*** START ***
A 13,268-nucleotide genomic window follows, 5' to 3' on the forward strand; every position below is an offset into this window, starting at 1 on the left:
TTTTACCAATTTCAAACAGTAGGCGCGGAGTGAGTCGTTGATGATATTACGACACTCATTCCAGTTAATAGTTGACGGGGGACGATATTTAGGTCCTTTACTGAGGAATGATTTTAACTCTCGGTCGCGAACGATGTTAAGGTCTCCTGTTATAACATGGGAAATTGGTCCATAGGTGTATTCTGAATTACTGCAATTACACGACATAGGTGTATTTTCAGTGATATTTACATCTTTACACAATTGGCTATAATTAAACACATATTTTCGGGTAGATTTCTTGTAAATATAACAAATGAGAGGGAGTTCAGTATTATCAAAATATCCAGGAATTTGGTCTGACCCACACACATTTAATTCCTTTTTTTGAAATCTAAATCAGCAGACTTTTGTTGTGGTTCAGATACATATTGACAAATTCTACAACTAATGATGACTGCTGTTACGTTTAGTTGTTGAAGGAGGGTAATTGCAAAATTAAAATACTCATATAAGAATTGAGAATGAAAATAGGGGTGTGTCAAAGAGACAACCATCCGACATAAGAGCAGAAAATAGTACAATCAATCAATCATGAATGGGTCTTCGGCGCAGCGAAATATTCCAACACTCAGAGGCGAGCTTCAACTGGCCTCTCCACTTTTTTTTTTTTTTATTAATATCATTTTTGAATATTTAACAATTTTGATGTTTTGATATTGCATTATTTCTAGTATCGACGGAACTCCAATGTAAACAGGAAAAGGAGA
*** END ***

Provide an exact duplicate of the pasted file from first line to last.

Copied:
A 13,268-nucleotide genomic window follows, 5' to 3' on the forward strand; every position below is an offset into this window, starting at 1 on the left:
TTTTACCAATTTCAAACAGTAGGCGCGGAGTGAGTCGTTGATGATATTACGACACTCATTCCAGTTAATAGTTGACGGGGGACGATATTTAGGTCCTTTACTGAGGAATGATTTTAACTCTCGGTCGCGAACGATGTTAAGGTCTCCTGTTATAACATGGGAAATTGGTCCATAGGTGTATTCTGAATTACTGCAATTACACGACATAGGTGTATTTTCAGTGATATTTACATCTTTACACAATTGGCTATAATTAAACACATATTTTCGGGTAGATTTCTTGTAAATATAACAAATGAGAGGGAGTTCAGTATTATCAAAATATCCAGGAATTTGGTCTGACCCACACACATTTAATTCCTTTTTTTGAAATCTAAATCAGCAGACTTTTGTTGTGGTTCAGATACATATTGACAAATTCTACAACTAATGATGACTGCTGTTACGTTTAGTTGTTGAAGGAGGGTAATTGCAAAATTAAAATACTCATATAAGAATTGAGAATGAAAATAGGGGTGTGTCAAAGAGACAACCATCCGACATAAGAGCAGAAAATAGTACAATCAATCAATCATGAATGGGTCTTCGGCGCAGCGAAATATTCCAACACTCAGAGGCGAGCTTCAACTGGCCTCTCCACTTTTTTTTTTTTTTATTAATATCATTTTTGAATATTTAACAATTTTGATGTTTTGATATTGCATTATTTCTAGTATCGACGGAACTCCAATGTAAACAGGAAAAGGAGA